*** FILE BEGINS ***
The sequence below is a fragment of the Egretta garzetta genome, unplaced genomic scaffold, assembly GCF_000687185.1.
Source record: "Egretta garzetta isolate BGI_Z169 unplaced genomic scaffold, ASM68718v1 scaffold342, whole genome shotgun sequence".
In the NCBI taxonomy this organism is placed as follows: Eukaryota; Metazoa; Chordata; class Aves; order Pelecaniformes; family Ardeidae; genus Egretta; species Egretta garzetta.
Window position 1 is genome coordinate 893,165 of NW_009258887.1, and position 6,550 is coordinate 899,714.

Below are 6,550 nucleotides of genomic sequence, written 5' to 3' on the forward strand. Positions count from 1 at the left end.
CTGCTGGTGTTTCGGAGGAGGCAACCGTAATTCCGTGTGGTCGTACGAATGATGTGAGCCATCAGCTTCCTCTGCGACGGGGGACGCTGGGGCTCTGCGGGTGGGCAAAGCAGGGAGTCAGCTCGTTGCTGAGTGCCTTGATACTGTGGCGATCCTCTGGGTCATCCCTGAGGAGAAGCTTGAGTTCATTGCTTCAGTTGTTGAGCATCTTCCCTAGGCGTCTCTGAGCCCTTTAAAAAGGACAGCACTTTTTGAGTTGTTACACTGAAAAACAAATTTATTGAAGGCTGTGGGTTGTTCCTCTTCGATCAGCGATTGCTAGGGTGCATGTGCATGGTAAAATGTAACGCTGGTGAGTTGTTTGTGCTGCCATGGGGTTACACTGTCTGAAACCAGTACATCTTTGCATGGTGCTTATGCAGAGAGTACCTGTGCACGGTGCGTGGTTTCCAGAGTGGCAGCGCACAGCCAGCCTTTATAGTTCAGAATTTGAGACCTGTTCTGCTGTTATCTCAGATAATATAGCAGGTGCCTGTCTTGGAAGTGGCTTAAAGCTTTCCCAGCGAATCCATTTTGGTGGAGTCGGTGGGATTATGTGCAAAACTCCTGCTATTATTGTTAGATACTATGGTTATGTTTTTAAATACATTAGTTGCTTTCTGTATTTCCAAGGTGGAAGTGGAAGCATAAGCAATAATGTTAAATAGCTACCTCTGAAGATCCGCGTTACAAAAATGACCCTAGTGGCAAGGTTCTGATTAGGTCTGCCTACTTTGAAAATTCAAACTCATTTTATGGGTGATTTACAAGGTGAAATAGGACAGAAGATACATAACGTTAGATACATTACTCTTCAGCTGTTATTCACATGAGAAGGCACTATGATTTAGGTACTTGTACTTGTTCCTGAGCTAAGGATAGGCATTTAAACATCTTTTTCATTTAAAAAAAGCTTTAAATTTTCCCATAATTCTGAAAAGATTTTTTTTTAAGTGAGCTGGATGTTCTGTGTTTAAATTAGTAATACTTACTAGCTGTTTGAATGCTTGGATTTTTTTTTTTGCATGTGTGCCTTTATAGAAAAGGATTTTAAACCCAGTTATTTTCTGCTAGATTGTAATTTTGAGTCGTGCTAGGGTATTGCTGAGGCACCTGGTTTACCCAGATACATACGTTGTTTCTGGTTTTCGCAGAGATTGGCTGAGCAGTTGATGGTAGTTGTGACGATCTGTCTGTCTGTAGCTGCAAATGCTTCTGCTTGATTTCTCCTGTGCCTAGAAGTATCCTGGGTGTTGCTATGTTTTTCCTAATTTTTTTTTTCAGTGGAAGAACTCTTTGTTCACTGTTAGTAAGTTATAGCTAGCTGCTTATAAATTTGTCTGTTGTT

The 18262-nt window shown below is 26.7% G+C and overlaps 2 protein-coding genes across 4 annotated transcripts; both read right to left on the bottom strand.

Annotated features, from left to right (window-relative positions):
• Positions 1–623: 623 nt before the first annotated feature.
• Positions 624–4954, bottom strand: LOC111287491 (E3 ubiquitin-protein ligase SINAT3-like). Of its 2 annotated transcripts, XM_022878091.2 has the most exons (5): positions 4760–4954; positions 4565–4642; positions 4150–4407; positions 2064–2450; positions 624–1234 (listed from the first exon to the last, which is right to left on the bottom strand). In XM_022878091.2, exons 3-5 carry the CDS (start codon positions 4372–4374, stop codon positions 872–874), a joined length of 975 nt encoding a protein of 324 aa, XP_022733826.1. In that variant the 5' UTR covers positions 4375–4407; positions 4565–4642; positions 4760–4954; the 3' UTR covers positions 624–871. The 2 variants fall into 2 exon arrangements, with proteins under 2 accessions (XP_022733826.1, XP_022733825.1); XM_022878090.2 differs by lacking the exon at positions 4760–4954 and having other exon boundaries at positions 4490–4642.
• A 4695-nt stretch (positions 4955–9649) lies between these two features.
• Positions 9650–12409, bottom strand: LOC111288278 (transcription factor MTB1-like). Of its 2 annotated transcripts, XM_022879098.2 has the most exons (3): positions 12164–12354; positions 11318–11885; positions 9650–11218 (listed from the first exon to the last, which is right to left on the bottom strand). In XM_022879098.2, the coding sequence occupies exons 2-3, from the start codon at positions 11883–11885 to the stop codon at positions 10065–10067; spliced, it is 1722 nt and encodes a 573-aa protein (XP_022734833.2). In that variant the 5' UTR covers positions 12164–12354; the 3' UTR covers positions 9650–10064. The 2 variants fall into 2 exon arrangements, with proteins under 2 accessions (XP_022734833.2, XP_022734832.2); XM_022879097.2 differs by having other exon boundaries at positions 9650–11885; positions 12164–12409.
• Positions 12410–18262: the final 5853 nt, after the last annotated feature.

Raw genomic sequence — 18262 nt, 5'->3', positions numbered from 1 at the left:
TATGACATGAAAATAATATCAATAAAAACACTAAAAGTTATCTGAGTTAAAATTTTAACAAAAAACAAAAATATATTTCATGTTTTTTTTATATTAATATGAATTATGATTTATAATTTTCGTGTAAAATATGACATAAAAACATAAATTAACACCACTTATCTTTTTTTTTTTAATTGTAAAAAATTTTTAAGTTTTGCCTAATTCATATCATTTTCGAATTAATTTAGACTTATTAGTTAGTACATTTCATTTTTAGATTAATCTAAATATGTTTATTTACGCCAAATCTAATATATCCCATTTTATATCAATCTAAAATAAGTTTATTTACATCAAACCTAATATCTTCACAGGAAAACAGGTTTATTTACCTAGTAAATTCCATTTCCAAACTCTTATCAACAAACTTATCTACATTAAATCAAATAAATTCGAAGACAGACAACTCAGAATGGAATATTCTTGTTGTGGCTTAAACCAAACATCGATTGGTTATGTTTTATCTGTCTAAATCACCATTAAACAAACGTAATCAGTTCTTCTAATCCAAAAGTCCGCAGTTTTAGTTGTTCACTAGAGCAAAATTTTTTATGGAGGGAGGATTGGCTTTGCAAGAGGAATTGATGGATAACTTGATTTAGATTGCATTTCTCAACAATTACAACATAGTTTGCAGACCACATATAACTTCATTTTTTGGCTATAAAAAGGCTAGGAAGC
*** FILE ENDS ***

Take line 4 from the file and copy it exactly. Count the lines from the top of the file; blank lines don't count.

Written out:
Window position 1 is genome coordinate 893,165 of NW_009258887.1, and position 6,550 is coordinate 899,714.